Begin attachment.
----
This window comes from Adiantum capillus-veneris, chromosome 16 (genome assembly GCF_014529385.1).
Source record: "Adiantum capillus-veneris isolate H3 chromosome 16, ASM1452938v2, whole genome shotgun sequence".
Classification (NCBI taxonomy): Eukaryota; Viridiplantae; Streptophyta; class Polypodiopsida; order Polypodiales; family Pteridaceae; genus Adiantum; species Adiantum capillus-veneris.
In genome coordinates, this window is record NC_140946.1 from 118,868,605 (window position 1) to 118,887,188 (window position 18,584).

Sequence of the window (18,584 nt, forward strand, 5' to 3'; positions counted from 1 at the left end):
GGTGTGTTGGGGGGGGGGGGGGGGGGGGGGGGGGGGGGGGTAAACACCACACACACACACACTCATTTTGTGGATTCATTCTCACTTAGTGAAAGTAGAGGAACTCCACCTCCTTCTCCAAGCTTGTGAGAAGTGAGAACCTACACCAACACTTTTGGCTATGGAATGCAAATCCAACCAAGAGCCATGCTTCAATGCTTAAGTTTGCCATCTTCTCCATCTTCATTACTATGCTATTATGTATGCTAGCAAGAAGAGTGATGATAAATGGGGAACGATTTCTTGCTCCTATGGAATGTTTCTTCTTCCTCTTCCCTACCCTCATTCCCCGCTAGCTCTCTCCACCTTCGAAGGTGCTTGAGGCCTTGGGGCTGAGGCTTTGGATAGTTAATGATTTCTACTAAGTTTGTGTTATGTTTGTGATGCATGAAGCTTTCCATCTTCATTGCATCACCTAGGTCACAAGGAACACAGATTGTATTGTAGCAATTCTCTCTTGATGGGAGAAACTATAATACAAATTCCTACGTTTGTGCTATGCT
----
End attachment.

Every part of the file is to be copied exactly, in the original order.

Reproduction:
This window comes from Adiantum capillus-veneris, chromosome 16 (genome assembly GCF_014529385.1).
Source record: "Adiantum capillus-veneris isolate H3 chromosome 16, ASM1452938v2, whole genome shotgun sequence".
Classification (NCBI taxonomy): Eukaryota; Viridiplantae; Streptophyta; class Polypodiopsida; order Polypodiales; family Pteridaceae; genus Adiantum; species Adiantum capillus-veneris.
In genome coordinates, this window is record NC_140946.1 from 118,868,605 (window position 1) to 118,887,188 (window position 18,584).

Sequence of the window (18,584 nt, forward strand, 5' to 3'; positions counted from 1 at the left end):
GGTGTGTTGGGGGGGGGGGGGGGGGGGGGGGGGGGGGGGGTAAACACCACACACACACACACTCATTTTGTGGATTCATTCTCACTTAGTGAAAGTAGAGGAACTCCACCTCCTTCTCCAAGCTTGTGAGAAGTGAGAACCTACACCAACACTTTTGGCTATGGAATGCAAATCCAACCAAGAGCCATGCTTCAATGCTTAAGTTTGCCATCTTCTCCATCTTCATTACTATGCTATTATGTATGCTAGCAAGAAGAGTGATGATAAATGGGGAACGATTTCTTGCTCCTATGGAATGTTTCTTCTTCCTCTTCCCTACCCTCATTCCCCGCTAGCTCTCTCCACCTTCGAAGGTGCTTGAGGCCTTGGGGCTGAGGCTTTGGATAGTTAATGATTTCTACTAAGTTTGTGTTATGTTTGTGATGCATGAAGCTTTCCATCTTCATTGCATCACCTAGGTCACAAGGAACACAGATTGTATTGTAGCAATTCTCTCTTGATGGGAGAAACTATAATACAAATTCCTACGTTTGTGCTATGCT